The Tree Phyllosphere in Urban Environments

Last week the last paper of my phyllosphere project got published at mSystems. It is fair to say that my publishing journey at this journal was, by far, the best yet. Both reviewers gave us great comments and suggestions, which improved the quality of our final work. Trees in urban environments expose their leaves to both chemical contamination and biotic deposition that can come from many unusual sources (i.e. humans, exotic species). This project was aimed to enable comparisons with the more “natural” forest microbiome.

Here is the importance statement we wrote for this project: “In natural forests, tree leaf surfaces host diverse bacterial communities whose structure and composition are primarily driven by host species identity. Tree leaf bacterial diversity has also been shown to influence tree community productivity, a key function of terrestrial ecosystems. However, most urban microbiome studies have focused on the built environment, improving our understanding of indoor microbial communities but leaving much to be understood, especially in the nonbuilt microbiome. Here, we provide the first multiple-species comparison of tree phyllosphere bacterial structures and diversity along a gradient of urban intensity. We demonstrate that urban trees possess characteristic bacterial communities that differ from those seen with trees in nonurban environments, with microbial community structure on trees influenced by host species identity but also by the gradient of urban intensity and by the degree of isolation from other trees. Our results suggest that feedback between human activity and plant microbiomes could shape urban microbiomes.”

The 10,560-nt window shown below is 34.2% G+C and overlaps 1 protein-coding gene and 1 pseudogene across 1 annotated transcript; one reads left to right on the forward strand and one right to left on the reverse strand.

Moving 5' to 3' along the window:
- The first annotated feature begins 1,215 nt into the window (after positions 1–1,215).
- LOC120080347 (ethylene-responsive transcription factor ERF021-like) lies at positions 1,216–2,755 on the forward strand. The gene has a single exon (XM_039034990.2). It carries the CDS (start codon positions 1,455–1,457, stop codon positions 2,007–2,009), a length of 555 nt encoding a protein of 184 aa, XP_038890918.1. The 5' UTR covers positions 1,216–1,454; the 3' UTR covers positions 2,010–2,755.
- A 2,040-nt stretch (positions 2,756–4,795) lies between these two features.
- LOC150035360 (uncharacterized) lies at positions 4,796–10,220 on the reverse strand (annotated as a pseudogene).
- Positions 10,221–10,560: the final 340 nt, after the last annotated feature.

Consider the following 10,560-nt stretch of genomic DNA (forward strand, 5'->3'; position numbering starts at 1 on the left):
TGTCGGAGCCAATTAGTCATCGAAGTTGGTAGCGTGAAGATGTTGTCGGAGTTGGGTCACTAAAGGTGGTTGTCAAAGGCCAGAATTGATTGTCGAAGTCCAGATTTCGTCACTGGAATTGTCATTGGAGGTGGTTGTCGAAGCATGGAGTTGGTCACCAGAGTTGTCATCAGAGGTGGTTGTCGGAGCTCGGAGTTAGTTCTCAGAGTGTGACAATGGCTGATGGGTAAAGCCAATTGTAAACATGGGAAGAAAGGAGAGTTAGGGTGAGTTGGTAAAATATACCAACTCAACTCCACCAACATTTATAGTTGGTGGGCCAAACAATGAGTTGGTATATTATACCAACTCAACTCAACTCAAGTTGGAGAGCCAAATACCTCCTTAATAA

Fig. 4. Nonmetric multidimensional scaling (NMDS) ordination of variation in bacterial community structure of tree phyllosphere along a gradient of urban intensity. Data represent ordination based on Bray-Curtis distances among 108 samples. Samples (points) are colored based on the urban gradient (blue for low intensity, orange for medium intensity, and red for high intensity). In panel a, shapes represent host species identity (squares for Acer platanoides; circles for Acer rubrum; triangles for Acer saccharum; diamonds for Celtis occidentalis; sun crosses for Fraxinus Americana; squares with cross for Fraxinus pennsylvanica; stars for Picea glauca); ellipses indicate 1 standard deviation confidence intervals around samples from urban gradient intensity. In panel b, arrows represent the significant (P < 0.001) correlations between NMDS axes versus the relative abundances of bacterial classes in communities.

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